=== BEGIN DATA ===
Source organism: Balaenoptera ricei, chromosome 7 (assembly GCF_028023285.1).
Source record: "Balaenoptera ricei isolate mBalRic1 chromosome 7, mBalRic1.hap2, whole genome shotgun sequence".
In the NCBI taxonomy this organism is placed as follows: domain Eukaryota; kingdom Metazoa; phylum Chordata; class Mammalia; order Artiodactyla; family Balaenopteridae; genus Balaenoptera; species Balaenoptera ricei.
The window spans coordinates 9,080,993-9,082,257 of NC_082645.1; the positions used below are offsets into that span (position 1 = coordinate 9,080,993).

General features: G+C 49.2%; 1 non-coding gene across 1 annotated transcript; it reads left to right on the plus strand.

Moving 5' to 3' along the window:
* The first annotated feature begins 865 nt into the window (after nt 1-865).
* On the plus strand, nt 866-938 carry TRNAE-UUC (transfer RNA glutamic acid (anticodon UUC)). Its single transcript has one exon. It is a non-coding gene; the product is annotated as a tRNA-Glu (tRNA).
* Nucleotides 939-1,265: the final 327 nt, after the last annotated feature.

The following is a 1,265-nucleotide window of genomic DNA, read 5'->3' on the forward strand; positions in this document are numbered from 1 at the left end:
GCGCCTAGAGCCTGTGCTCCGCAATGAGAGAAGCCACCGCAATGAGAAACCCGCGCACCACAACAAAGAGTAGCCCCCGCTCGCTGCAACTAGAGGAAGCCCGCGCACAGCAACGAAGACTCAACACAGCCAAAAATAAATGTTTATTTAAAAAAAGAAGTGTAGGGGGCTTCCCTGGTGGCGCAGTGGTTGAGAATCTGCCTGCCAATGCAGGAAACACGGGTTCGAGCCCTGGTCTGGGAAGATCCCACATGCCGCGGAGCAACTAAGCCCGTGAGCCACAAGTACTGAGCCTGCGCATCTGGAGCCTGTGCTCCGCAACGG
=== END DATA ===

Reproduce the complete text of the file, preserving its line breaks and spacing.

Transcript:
Source organism: Balaenoptera ricei, chromosome 7 (assembly GCF_028023285.1).
Source record: "Balaenoptera ricei isolate mBalRic1 chromosome 7, mBalRic1.hap2, whole genome shotgun sequence".
In the NCBI taxonomy this organism is placed as follows: domain Eukaryota; kingdom Metazoa; phylum Chordata; class Mammalia; order Artiodactyla; family Balaenopteridae; genus Balaenoptera; species Balaenoptera ricei.
The window spans coordinates 9,080,993-9,082,257 of NC_082645.1; the positions used below are offsets into that span (position 1 = coordinate 9,080,993).

General features: G+C 49.2%; 1 non-coding gene across 1 annotated transcript; it reads left to right on the plus strand.

Moving 5' to 3' along the window:
* The first annotated feature begins 865 nt into the window (after nt 1-865).
* On the plus strand, nt 866-938 carry TRNAE-UUC (transfer RNA glutamic acid (anticodon UUC)). Its single transcript has one exon. It is a non-coding gene; the product is annotated as a tRNA-Glu (tRNA).
* Nucleotides 939-1,265: the final 327 nt, after the last annotated feature.

The following is a 1,265-nucleotide window of genomic DNA, read 5'->3' on the forward strand; positions in this document are numbered from 1 at the left end:
GCGCCTAGAGCCTGTGCTCCGCAATGAGAGAAGCCACCGCAATGAGAAACCCGCGCACCACAACAAAGAGTAGCCCCCGCTCGCTGCAACTAGAGGAAGCCCGCGCACAGCAACGAAGACTCAACACAGCCAAAAATAAATGTTTATTTAAAAAAAGAAGTGTAGGGGGCTTCCCTGGTGGCGCAGTGGTTGAGAATCTGCCTGCCAATGCAGGAAACACGGGTTCGAGCCCTGGTCTGGGAAGATCCCACATGCCGCGGAGCAACTAAGCCCGTGAGCCACAAGTACTGAGCCTGCGCATCTGGAGCCTGTGCTCCGCAACGG